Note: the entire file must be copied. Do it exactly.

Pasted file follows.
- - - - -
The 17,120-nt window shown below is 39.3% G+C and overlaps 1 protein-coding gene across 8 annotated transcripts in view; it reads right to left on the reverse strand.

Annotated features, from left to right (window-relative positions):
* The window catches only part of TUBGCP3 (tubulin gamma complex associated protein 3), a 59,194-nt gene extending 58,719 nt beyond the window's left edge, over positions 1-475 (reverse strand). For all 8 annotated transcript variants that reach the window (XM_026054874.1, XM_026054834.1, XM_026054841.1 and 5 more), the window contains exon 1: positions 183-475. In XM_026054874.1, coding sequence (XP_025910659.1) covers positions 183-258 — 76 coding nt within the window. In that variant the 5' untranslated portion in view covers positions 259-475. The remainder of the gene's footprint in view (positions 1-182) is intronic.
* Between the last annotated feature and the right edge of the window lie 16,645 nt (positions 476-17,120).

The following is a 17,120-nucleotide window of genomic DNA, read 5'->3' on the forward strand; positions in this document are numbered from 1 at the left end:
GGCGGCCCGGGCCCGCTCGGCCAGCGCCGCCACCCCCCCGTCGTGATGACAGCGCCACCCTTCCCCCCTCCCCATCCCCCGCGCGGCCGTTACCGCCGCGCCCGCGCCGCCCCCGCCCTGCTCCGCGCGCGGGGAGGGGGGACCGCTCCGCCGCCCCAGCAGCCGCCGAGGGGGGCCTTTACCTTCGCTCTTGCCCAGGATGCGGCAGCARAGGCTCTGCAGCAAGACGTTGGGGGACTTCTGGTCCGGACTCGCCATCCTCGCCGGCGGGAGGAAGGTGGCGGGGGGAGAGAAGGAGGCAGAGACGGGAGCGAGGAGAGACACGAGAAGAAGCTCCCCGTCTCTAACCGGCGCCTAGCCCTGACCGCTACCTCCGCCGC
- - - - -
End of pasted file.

The 17,120-nt window shown below is 39.3% G+C and overlaps 1 protein-coding gene across 8 annotated transcripts in view; it reads right to left on the reverse strand.

Annotated features, from left to right (window-relative positions):
* The window catches only part of TUBGCP3 (tubulin gamma complex associated protein 3), a 59,194-nt gene extending 58,719 nt beyond the window's left edge, over positions 1-475 (reverse strand). For all 8 annotated transcript variants that reach the window (XM_026054874.1, XM_026054834.1, XM_026054841.1 and 5 more), the window contains exon 1: positions 183-475. In XM_026054874.1, coding sequence (XP_025910659.1) covers positions 183-258 — 76 coding nt within the window. In that variant the 5' untranslated portion in view covers positions 259-475. The remainder of the gene's footprint in view (positions 1-182) is intronic.
* Between the last annotated feature and the right edge of the window lie 16,645 nt (positions 476-17,120).

The following is a 17,120-nucleotide window of genomic DNA, read 5'->3' on the forward strand; positions in this document are numbered from 1 at the left end:
GGCGGCCCGGGCCCGCTCGGCCAGCGCCGCCACCCCCCCGTCGTGATGACAGCGCCACCCTTCCCCCCTCCCCATCCCCCGCGCGGCCGTTACCGCCGCGCCCGCGCCGCCCCCGCCCTGCTCCGCGCGCGGGGAGGGGGGACCGCTCCGCCGCCCCAGCAGCCGCCGAGGGGGGCCTTTACCTTCGCTCTTGCCCAGGATGCGGCAGCARAGGCTCTGCAGCAAGACGTTGGGGGACTTCTGGTCCGGACTCGCCATCCTCGCCGGCGGGAGGAAGGTGGCGGGGGGAGAGAAGGAGGCAGAGACGGGAGCGAGGAGAGACACGAGAAGAAGCTCCCCGTCTCTAACCGGCGCCTAGCCCTGACCGCTACCTCCGCCGC